Later, eye coordination is trained and eyepatches will no longer be necessary.



Single eye exercises


  • Point to point

Task a trooper with looking from one point to another while keeping their head still. A simple task that will teach their brain how much input to give on the muscles to efficiently look between points in the world.

Later, ask them to look from point to point while turning their head slightly as well, this will teach the brain to be able to look to points efficiently while moving.


  • Tracking

Task a trooper with tracking objects. At first, something simple like a pen, then task them to follow your face as you pace around. Later task them with tracking more erratic motions, such as a TV show. Finally, throw balls at them and ask them to catch it. These will teach them to effectively track objects and use the information to coordinate their bodys movement.

Ask them to keep their eyes on a single point while rotating their head, effectively tracking while on the move.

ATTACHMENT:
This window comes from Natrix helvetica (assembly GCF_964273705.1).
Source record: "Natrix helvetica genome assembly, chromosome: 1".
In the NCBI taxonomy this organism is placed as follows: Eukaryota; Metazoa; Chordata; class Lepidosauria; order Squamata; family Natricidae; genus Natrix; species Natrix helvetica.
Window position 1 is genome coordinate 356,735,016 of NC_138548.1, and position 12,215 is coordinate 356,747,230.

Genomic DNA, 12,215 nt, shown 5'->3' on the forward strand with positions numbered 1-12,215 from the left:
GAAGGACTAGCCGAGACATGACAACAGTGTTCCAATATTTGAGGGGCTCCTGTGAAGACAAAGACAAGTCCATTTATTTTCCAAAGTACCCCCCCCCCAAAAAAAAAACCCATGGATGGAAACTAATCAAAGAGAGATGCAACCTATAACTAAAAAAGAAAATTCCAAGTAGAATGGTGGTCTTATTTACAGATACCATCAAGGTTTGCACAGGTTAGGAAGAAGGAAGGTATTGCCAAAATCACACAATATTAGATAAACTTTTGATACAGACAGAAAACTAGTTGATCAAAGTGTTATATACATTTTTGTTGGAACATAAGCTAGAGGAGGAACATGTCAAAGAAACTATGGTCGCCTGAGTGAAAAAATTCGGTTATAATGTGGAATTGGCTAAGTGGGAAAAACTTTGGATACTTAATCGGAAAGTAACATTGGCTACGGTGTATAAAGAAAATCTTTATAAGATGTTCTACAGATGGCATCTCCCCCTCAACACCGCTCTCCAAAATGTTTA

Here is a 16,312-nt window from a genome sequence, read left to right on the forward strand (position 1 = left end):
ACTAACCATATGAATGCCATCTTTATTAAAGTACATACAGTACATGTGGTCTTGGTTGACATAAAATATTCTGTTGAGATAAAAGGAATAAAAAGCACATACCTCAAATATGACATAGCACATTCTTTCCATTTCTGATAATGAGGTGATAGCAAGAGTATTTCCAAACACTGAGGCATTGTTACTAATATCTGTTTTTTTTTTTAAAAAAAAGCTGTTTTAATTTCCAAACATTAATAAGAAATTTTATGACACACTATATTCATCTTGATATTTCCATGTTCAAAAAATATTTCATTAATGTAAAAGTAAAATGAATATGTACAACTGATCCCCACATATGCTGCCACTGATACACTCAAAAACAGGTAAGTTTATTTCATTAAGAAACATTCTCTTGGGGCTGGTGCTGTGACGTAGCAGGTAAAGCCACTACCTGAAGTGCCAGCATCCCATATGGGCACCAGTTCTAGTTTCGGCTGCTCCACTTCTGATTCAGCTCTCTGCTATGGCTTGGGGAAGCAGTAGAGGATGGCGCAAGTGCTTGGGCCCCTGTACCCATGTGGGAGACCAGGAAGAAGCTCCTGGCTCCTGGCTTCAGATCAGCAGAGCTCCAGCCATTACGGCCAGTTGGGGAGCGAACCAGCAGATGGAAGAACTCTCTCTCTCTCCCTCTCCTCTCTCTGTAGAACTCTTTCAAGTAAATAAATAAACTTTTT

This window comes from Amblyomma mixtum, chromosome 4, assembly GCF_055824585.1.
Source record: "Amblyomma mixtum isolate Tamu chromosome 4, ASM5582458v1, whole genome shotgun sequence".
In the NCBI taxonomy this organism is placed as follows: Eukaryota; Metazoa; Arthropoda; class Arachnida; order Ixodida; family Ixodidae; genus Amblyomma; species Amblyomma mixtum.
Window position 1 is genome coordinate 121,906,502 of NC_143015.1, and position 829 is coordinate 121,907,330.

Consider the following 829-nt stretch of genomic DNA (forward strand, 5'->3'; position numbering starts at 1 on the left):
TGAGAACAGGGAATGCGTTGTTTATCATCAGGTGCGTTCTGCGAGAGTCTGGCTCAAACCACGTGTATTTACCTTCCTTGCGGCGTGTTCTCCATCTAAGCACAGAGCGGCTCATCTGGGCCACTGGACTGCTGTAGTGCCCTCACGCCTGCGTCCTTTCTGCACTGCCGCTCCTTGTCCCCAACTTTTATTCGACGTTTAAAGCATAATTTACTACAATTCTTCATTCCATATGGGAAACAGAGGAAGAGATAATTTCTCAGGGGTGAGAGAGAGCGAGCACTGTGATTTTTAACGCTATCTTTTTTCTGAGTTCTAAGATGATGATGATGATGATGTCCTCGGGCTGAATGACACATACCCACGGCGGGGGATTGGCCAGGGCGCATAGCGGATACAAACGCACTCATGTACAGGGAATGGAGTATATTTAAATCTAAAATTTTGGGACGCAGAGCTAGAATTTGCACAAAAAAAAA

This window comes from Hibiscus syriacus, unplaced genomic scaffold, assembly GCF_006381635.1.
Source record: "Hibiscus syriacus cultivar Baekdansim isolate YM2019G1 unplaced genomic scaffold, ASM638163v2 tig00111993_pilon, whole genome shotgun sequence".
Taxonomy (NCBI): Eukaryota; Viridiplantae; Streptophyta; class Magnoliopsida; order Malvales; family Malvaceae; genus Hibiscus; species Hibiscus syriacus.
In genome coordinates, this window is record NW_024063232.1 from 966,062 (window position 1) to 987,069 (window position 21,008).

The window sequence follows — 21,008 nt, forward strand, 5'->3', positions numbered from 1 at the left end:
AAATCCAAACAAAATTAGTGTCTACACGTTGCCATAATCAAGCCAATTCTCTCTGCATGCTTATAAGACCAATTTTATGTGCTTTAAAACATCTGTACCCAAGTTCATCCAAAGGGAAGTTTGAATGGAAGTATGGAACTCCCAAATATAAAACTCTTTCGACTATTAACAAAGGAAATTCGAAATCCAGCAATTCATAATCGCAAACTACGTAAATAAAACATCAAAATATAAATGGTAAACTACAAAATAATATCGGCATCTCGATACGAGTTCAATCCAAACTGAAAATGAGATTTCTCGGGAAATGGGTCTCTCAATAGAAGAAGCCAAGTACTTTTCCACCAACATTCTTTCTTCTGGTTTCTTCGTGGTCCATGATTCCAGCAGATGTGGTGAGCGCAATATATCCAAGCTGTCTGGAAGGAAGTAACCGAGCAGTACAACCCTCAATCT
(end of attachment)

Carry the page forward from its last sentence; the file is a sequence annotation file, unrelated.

• Reading

Task a trooper with reading once they're capable of some level of tracking and point to point movement. Generally books are preferred, though subtitles are also effective.



Double eye exercises


  • Point to point

Task a trooper with looking between points with both eyes, essentially the same as with single eye exercises. This time, it will teach the brain to coordinate the movement between both eyes so they do not give conflicting information.


  • Tracking

Task a trooper with similar tracking exercises as the single eye exercises, this will teach their brain to coordinate their eyes to track objects.


  • Reading

Task a trooper with reading with both eyes once some level of dual-eye tracking and point to point movement has established.




Page 11


Biotech Eye Repairs and Cleaning


In order to repair components of a biotech eye, the eye itself must first be removed from its socket and its anchors.